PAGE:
yogyakarta-principles

The Secretary General of the United Nations has launched a campaign for the protection of the human rights of LGBT people (with its own Bollywood movie clip!) He has said that the protection of human rights is “one of the great, neglected human rights challenges of our time.” In 2011, the UN released its first ever report (pdf) into the human rights of LGBT people. It states that:

a pattern of human rights violations emerges that demands a response. Governments and inter-governmental bodies have often overlooked violence and discrimination based on sexual orientation and gender identity. The mandate of the Human Rights Council requires it to address this gap: the Council should promote “universal respect for the protection of all human rights and fundamental freedoms for all, without distinction of any kind and in a fair and equal manner. (see here, paragraph 2)

The question of how “Governments and inter-governmental bodies” might go about looking at and responding to violence and rights abuse against LGBT people is a complex one. Knee-jerk responses that impose aid conditionality measures, such as that suggested by UK PM David Cameron in the case of Uganda, are probably the least helpful route. Nonetheless, some form of conditionality, or assessment of the rights afforded to LGBT peoples, has become a standard within the repertoire of pro-LGBT rights states and their foreign policy advocates. Continue reading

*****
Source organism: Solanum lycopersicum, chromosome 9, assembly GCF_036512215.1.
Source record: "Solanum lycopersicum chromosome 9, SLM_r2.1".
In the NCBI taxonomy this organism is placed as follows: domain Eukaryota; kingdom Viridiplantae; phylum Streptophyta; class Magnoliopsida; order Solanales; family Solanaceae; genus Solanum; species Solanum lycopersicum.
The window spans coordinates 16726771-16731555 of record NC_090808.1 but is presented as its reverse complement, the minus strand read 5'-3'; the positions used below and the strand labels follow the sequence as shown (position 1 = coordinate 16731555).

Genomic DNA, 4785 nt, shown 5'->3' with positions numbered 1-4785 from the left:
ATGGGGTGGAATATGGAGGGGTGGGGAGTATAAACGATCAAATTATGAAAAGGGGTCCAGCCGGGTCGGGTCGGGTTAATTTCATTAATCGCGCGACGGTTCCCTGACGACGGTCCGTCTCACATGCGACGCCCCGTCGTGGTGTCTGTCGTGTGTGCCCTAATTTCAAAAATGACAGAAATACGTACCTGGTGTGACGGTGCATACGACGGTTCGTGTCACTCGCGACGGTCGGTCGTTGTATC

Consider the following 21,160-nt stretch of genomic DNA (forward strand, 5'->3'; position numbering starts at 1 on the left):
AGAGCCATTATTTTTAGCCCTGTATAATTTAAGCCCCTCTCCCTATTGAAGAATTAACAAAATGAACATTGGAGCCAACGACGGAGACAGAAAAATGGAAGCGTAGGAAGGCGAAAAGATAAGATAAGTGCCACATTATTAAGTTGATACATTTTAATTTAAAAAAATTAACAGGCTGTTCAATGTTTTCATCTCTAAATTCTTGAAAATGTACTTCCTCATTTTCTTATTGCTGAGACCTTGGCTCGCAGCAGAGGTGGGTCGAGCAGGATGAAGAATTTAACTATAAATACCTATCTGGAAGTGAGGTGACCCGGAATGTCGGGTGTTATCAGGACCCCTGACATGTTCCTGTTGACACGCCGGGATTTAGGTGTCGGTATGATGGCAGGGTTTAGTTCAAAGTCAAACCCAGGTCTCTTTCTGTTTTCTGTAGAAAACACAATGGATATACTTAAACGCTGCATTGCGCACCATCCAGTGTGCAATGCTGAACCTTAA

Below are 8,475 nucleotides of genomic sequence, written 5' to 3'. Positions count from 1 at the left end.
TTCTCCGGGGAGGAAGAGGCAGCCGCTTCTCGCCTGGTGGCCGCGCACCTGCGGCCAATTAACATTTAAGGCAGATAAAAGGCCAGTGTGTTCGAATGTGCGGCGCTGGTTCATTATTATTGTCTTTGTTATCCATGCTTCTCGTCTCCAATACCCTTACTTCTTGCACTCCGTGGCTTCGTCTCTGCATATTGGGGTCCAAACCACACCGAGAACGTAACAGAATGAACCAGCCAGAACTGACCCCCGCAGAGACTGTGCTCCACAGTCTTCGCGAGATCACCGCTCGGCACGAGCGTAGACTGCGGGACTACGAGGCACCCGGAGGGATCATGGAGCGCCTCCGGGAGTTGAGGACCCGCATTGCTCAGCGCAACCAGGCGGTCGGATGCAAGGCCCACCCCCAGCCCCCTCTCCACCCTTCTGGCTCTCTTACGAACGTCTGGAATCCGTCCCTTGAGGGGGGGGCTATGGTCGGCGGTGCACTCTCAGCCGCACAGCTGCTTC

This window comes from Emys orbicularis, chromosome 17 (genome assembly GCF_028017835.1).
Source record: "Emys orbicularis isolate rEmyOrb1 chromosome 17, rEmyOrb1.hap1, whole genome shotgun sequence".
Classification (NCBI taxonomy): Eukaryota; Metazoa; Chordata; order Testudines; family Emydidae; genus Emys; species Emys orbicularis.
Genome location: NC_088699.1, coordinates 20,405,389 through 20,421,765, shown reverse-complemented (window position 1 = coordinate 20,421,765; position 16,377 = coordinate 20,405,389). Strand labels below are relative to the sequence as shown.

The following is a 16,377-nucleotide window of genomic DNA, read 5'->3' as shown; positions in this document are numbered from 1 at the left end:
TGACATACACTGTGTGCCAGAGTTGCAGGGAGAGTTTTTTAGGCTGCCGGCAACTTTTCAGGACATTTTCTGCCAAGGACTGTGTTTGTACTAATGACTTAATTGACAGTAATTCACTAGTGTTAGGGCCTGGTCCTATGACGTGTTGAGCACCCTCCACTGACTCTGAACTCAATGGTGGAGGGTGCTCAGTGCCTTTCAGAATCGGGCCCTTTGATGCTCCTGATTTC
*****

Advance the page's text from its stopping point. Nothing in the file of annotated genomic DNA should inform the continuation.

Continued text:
Acting Time; Or, Ending Sexual Violence in Conflict

Pitt Jolie ESVC Pictures

The attention lavished on sexual violence in conflict last week was in many ways unprecedented. As well as convening the largest ever gathering of officials, NGOs and other experts for the Global Summit on Ending Sexual Violence in Conflict, co-chairs William Hague (Foreign Secretary of the United Kingdom of Great Britain and Northern Ireland) and Angelina Jolie (Special Envoy of the United Nations High Commissioner on Refugees) also generated very many pages – both print and digital – of commentary. In some myopic quarters, that achievement was in itself a distraction from the really important politics of blossoming conflict in Iraq. Such views should remind us that there are still those who insist on seeing gender violence as marginal to international peace and security. Worthy, yes, “no doubt important”, obviously a cause for concern, and so on, but naturally not the real deal.